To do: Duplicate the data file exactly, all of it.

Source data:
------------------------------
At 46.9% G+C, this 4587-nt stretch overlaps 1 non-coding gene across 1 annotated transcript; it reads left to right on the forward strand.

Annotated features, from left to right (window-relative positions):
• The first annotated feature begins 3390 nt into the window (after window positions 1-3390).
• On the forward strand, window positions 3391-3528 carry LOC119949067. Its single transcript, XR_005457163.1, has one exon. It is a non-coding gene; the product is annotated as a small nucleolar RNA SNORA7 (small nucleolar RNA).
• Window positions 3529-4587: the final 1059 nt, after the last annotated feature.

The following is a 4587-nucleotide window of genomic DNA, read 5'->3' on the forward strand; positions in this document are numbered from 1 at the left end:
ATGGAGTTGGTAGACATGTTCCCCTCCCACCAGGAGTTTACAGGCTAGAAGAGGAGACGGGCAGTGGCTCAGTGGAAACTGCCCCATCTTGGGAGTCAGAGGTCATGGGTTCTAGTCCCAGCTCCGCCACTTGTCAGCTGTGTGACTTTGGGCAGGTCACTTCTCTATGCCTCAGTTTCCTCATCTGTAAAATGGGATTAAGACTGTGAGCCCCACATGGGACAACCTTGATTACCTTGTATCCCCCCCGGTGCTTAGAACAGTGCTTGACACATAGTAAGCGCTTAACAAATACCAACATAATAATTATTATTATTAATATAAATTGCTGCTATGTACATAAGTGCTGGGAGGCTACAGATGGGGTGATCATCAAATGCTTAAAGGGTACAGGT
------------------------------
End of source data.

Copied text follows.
At 46.9% G+C, this 4587-nt stretch overlaps 1 non-coding gene across 1 annotated transcript; it reads left to right on the forward strand.

Annotated features, from left to right (window-relative positions):
• The first annotated feature begins 3390 nt into the window (after window positions 1-3390).
• On the forward strand, window positions 3391-3528 carry LOC119949067. Its single transcript, XR_005457163.1, has one exon. It is a non-coding gene; the product is annotated as a small nucleolar RNA SNORA7 (small nucleolar RNA).
• Window positions 3529-4587: the final 1059 nt, after the last annotated feature.

The following is a 4587-nucleotide window of genomic DNA, read 5'->3' on the forward strand; positions in this document are numbered from 1 at the left end:
ATGGAGTTGGTAGACATGTTCCCCTCCCACCAGGAGTTTACAGGCTAGAAGAGGAGACGGGCAGTGGCTCAGTGGAAACTGCCCCATCTTGGGAGTCAGAGGTCATGGGTTCTAGTCCCAGCTCCGCCACTTGTCAGCTGTGTGACTTTGGGCAGGTCACTTCTCTATGCCTCAGTTTCCTCATCTGTAAAATGGGATTAAGACTGTGAGCCCCACATGGGACAACCTTGATTACCTTGTATCCCCCCCGGTGCTTAGAACAGTGCTTGACACATAGTAAGCGCTTAACAAATACCAACATAATAATTATTATTATTAATATAAATTGCTGCTATGTACATAAGTGCTGGGAGGCTACAGATGGGGTGATCATCAAATGCTTAAAGGGTACAGGT